By: Jason Lahman for CODAworx
Painting with the Currents of Serendipity and Music
“I strive to create new sensory experiences. I use all kinds of technologies to make my art more surprising, more beautiful, more emotionally moving.” For Oklahoma City-based artist Chad Mount, there is no division between technology and art.“Technology in all of its forms is really important when we’re talking about public art. What’s available now is really mind-blowing. I find that people in tech and the arts are really open to collaborating. We have to be learning from one another to make public art more impactful and meaningful.”
“My early professional background was in animation, game design, and graphics. I didn’t pick up a paintbrush until I was older. Almost immediately I realized that it was like I was learning how to paint with currents of energy. I learned very quickly to follow the path of the paint and other substances that I was working with on wet surfaces. It was almost like dancing.” Two bodies of work that emanated from this process were a series of micro-paintings (done on surfaces no bigger than an iPhone screen) and another large-scale series called ‘’Blooming Currents.” Reminiscent of the Hubble Telescope’s interstellar images, of weather patterns seen from space or neural nets inside the brain, Mount’s paintings also bear a kinship with music and the images created by sonic technologies.
“I’ve worked with theremins, vintage sound systems and audio sampling of all kinds- so when I was asked to collaborate with our local choral society the Canterbury Voices to create a real-time painting in conjunction with the performance it was a natural fit.” Mount rehearsed for weeks in his studio listening to Carl Orff’s legendary cantata based on the musings of medieval monks who lament and celebrate the rise and fall of human life in relation to the goddess Fortune’s ever-turning wheel. It was then that Mount saw even more clearly how his painting was like chemistry meeting up with choreography. “Every choice I made was seen in blazing light hovering over a chorus of 261 singers. It was about finding a balance between staying in control and giving in to the spontaneity of the materials. That’s also one of the messages found in the poetical text of Carmina Burana. To really learn how to ride the wheel of experience as you go through life.”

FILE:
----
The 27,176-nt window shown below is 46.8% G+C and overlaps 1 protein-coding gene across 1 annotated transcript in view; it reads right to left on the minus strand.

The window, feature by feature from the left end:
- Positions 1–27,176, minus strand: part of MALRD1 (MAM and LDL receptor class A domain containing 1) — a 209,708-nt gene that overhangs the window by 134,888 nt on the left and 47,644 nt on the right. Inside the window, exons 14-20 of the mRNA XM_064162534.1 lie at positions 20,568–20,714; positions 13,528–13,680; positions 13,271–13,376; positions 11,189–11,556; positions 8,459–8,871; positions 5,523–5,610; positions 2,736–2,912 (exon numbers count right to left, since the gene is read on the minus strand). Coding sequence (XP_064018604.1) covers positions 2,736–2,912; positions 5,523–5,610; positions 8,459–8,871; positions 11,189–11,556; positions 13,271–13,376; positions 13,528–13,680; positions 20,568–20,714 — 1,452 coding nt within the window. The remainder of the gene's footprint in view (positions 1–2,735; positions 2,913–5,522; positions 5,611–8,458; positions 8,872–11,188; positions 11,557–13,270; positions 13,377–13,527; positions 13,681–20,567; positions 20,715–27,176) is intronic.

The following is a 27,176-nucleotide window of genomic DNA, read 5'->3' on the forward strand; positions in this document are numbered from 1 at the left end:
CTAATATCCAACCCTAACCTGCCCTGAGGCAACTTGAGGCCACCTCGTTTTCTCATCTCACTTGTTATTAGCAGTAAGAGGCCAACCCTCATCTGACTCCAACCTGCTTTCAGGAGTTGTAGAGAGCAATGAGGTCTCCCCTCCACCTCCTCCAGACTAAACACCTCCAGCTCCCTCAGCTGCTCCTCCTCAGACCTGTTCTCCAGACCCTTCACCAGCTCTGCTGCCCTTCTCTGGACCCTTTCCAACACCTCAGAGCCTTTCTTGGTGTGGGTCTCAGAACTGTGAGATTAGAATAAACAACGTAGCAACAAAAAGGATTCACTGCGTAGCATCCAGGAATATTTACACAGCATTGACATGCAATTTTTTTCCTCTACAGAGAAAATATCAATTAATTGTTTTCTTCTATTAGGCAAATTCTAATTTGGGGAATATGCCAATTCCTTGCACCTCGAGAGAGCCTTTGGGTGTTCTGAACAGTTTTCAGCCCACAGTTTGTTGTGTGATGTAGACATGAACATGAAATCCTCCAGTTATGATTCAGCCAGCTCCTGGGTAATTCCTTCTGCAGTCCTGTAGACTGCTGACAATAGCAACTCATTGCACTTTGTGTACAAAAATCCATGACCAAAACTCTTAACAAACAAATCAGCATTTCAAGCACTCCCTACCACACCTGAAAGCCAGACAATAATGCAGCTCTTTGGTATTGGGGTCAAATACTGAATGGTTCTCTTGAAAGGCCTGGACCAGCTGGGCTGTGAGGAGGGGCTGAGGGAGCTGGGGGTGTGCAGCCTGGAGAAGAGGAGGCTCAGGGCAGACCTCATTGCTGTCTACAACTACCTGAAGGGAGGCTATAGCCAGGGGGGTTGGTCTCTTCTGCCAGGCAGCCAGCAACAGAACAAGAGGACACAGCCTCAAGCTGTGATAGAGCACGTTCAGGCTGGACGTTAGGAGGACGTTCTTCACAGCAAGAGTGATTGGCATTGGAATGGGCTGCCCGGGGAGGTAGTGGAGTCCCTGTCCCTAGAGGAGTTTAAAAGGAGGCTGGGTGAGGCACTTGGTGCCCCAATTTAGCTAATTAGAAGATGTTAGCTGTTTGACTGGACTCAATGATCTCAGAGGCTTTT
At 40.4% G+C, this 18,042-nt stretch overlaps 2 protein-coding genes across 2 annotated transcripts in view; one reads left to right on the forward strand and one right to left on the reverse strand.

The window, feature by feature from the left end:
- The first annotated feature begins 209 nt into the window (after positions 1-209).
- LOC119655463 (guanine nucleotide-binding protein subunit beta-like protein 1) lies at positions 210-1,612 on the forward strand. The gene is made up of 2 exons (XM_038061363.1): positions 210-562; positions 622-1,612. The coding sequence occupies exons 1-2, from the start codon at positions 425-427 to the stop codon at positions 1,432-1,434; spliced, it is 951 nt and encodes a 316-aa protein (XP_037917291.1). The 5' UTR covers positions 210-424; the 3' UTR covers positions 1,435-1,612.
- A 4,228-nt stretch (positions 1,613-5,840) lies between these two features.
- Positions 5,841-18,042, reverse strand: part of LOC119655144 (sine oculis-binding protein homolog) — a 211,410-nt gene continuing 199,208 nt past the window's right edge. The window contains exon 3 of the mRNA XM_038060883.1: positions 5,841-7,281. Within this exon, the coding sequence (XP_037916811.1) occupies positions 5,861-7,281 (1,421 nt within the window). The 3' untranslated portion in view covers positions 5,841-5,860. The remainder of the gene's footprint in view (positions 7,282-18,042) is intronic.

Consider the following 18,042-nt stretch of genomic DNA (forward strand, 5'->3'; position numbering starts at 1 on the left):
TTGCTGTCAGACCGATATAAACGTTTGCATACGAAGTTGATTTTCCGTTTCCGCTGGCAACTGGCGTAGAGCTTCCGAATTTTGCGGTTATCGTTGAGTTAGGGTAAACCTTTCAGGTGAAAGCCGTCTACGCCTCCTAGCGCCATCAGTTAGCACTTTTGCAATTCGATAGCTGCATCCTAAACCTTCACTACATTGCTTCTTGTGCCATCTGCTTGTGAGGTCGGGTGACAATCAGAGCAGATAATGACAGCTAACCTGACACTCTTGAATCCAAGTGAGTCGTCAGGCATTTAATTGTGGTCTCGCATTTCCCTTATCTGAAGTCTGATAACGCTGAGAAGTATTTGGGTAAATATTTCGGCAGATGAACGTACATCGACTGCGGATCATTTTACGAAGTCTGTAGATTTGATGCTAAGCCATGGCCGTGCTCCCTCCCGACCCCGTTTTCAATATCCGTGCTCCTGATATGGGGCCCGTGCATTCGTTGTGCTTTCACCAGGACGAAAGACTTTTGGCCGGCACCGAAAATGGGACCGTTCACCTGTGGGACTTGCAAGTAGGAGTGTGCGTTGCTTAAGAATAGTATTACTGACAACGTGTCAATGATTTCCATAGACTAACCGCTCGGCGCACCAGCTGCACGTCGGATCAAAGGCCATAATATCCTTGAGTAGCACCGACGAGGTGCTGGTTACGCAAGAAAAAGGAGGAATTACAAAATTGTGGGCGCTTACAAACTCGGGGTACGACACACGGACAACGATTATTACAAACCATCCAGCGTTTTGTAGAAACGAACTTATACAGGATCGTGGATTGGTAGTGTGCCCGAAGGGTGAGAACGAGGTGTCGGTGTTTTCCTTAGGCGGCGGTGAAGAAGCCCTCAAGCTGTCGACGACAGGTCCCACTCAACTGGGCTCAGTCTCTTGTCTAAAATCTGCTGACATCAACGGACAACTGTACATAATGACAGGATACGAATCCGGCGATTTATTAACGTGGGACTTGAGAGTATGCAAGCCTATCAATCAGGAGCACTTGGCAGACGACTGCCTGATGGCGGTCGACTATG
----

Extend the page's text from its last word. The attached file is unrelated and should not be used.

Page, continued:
Projection Mapping for Towers, Forests, and Waterfalls
“Projection mapping is one of the most exciting technologies when it comes to engaging the public,” says Mount, who has transformed a number of spaces over the past few years. Among these are fashion show runways, forest canopies at midnight, the interiors of industrial studios and the old-fashioned porches of residences where musicians set up spontaneous concerts as a part of an innovative local music festival. “There are so many ways you can describe the beautiful outcomes of using this technology to create public art experiences. It’s a lot like weaving with light or building temporary, dreamlike architecture. It’s difficult to explain just how powerful it is. It’s like really great music- you can hear a recording or have someone tell you about it- but to experience it, on a large scale and in real time makes all the difference.”
“Although people have been using projectors to transform architecture for decades, the mapping technologies we have now allow artists to create designs that will interface with every surface.” Mount also finds that serendipity plays a part in how this can all work out to perfection. “One of the coolest experiences I had was finding out that a local waterfall was going to be experiencing flooding. We raced to the site to set up the equipment and see if we could collaborate with the rocks, the water and the symbolic images I had been playing with in relation to the landscape.”
A Luminous Cave for the Senses
“One of the projects I’m most excited about these days builds on recent scientific developments in the study and uses of bioluminescence.” Mount is designing an interactive space -part cavern, part passageway, part rhizome- in which visitors will find themselves surrounded by structures containing small cells with orbs of water-born algae that respond to stimulus by emitting a gentle green glow. The collaboration is with Dr. Henrik Toft Simonsen of Mosspiration Biotech based in Denmark.
The movement of the visitors in this space will stimulate a mechanism inside the glass orbs causing slight agitation and making the algae glow. What’s more, there is also a scent component to this space. The shifting glow will be accompanied by a pleasant and subtle smell derived from essential oils. “We live in an overwhelmingly visual culture. I love spectacular visuals but I also want to bring the other senses into play. This project does just that- bringing the pleasure of smell, touch, and sight together just as most of my other projects connect visuals with sound. The more I collaborate with other artists and with scientists, the more I come to understand the possibilities of connecting with people’s senses. I think the public is hungry for this- and we have the technology to make it all happen in the public sphere.”